A YEAR to the day since he first complained to the broadcasting watchdog about a BBC Radio 4 interview with former Scottish Tory leader Baroness Ruth Davidson, a reader of The National is still awaiting an answer from Ofcom.

And in a letter to them on the anniversary yesterday – complete with a transcript of the 12-minute programme segment – John Parker said their delayed response continued to be “deeply tedious and frustrating”.

He took exception to The World at One (Wato) broadcast last February 24, when Davidson was interviewed at length on the anticipated appearance of former first minister Alex Salmond at the committee investigating the Scottish Government’s handling of harassment allegations against him – of which he was subsequently cleared.

Although Salmond’s appearance was postponed, the lengthy programme segment continued, with contributions from then BBC Scotland editor Sarah Smith and political correspondent Nick Eardley, preceding Davidson’s appearance.

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She told the programme there were questions about whether Scotland’s democratic institutions were corrupt – a claim that was made over five  minutes and went unchallenged.

Parker, who is English but a long-time resident of Wales, told Ofcom he had looked at their website every fortnight since he first complained.

“Apart from one brief glimmer on 11 Oct 2021 when it was reported that an investigation had been launched, there has been nothing. It has been, and continues to be, deeply tedious and frustrating for me,” he said.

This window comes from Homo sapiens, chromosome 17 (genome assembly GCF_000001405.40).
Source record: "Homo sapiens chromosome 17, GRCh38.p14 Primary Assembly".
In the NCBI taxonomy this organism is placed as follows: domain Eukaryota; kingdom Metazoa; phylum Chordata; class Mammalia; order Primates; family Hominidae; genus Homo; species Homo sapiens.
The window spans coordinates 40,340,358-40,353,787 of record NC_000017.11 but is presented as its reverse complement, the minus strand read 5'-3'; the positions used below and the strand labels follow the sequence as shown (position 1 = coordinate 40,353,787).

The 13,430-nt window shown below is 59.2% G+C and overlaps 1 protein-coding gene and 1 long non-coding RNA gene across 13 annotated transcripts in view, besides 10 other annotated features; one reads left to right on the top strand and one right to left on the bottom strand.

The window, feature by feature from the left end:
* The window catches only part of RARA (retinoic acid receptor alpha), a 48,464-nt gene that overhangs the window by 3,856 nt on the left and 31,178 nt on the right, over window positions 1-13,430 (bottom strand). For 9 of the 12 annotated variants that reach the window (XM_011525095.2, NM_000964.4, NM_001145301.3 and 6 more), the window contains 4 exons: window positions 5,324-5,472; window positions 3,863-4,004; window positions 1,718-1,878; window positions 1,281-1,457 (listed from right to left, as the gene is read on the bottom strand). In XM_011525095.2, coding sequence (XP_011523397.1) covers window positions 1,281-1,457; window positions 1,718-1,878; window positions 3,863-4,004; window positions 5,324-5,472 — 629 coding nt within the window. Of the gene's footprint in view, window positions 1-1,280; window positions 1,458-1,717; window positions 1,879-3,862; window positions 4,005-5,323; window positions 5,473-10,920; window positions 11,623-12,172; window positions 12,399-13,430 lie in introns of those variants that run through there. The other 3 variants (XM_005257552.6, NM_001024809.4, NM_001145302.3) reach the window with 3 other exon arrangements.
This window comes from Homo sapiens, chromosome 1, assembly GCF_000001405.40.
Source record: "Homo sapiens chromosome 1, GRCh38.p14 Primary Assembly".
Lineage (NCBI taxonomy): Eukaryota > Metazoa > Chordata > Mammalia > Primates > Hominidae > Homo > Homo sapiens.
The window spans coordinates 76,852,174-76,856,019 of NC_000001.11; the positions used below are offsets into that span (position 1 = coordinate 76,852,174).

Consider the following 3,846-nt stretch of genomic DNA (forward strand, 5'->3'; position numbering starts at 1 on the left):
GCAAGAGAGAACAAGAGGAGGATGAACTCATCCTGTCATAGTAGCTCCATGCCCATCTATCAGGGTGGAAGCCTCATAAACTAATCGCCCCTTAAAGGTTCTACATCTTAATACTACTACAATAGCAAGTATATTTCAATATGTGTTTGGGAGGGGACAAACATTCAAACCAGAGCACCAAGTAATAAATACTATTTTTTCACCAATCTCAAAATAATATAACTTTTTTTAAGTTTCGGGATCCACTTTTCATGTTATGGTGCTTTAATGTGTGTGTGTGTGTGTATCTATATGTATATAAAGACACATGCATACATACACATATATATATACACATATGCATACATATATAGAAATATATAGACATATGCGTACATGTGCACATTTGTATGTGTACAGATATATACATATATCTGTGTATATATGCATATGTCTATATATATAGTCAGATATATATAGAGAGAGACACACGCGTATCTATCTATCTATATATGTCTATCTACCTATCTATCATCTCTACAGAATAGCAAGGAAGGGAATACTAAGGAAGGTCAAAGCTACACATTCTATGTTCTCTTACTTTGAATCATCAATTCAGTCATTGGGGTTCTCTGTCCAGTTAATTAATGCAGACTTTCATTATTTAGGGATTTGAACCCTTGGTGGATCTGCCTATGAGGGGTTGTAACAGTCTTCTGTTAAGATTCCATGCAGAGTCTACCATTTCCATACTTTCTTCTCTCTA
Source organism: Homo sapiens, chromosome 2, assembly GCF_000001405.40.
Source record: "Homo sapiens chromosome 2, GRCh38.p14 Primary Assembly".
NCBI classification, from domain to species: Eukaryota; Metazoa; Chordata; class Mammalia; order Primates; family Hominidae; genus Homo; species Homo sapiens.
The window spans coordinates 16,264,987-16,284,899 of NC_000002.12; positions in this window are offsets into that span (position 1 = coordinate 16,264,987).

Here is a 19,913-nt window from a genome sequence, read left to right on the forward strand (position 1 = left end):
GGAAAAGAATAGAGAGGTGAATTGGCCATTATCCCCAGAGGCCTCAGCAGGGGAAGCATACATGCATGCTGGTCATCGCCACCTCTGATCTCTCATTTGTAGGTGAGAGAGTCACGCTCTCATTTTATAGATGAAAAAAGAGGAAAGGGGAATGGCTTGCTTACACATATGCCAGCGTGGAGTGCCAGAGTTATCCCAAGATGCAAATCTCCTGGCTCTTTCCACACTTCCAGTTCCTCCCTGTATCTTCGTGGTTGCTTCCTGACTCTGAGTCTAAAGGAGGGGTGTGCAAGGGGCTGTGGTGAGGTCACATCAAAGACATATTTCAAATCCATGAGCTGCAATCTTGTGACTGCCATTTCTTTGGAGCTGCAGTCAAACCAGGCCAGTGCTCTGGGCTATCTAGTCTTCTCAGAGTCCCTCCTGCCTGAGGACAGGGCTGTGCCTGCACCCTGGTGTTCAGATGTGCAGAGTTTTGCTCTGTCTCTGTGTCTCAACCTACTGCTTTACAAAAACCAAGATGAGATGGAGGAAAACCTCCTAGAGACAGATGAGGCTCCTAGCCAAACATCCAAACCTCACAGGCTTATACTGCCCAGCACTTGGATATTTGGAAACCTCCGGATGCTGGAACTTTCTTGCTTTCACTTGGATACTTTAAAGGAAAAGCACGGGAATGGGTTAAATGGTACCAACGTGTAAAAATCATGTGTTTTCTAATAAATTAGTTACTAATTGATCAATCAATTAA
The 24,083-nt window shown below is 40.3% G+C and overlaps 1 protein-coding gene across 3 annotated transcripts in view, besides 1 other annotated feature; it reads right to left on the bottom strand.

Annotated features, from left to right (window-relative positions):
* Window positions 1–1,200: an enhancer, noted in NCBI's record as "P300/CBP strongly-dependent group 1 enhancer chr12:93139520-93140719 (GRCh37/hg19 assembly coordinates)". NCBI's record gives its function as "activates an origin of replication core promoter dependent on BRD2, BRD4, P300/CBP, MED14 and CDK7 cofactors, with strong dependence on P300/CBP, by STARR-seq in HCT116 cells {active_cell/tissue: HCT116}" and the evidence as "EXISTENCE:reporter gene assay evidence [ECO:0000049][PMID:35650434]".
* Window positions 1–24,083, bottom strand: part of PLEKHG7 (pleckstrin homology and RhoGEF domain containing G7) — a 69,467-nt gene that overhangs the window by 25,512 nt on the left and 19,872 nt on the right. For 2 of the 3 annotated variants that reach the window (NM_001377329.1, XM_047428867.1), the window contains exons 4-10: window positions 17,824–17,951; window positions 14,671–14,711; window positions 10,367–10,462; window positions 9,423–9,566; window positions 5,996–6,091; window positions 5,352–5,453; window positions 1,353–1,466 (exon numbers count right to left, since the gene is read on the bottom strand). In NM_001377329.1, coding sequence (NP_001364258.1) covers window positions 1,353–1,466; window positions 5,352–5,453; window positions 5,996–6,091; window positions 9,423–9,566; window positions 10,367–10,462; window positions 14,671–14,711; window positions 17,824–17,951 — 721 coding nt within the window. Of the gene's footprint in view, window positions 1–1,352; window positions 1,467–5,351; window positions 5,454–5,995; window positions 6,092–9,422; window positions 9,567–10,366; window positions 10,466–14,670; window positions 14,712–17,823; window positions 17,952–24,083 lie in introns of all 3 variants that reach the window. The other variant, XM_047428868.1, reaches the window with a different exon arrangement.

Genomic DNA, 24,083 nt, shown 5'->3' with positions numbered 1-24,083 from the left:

“I can't know why it is taking so long to process my complaint. But whatever the reason, It's hard to believe it's because the issue is overly complex … Some five minutes was given over to Ruth Davidson making unsubstantiated insinuations of corruption in the SNP government.”

Davidson told the programme: “This has now got to the structure of democracy in Scotland and whether our institutions are robust or whether they have been corrupted … we have real question marks now over the Scottish Government, we have real question marks over officialdom in Scotland, that's the civil servants, we have real question marks now about the Crown in Scotland, which is the supposedly independent prosecution service in Scotland … so this is absolutely striking at the heart of how Scotland is governed …”

Parker said Smith then appeared discussing Salmond’s complaints and cover-up allegations: “Despite the BBC complaints people telling me she was brought on ‘so that she could put Ruth Davidson’s interview in the correct context and give more information regarding the SNP view on this’ it is plain that throughout her segment, there was no attempt whatever to address the SNP government's perspective.

“And in fact no attempt anywhere at all in the whole 12 minutes. I attach my transcription of the segment, and will send you an mp3.”

He said the report went out weeks before the Scottish Parliamentary elections, while the BBC guidelines stated: “Special considerations apply during the campaign periods for elections and referendums (as well as the run-up to campaign periods in some cases), involving greater sensitivity with regard to due impartiality in all output genres’.

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“Bearing in mind that the uncontested insinuations  included allegations of institutional corruption and misleading parliament – a resigning offence – how much is there really to consider?”

BBC complaints go through the broadcaster’s own processes and Parker’s was rejected at every level. However, it appears that only now has Ofcom taken it to their specialist team.

A spokesperson told us: “Thanks for this. I have shared it with our Standards team. The investigation is ongoing.”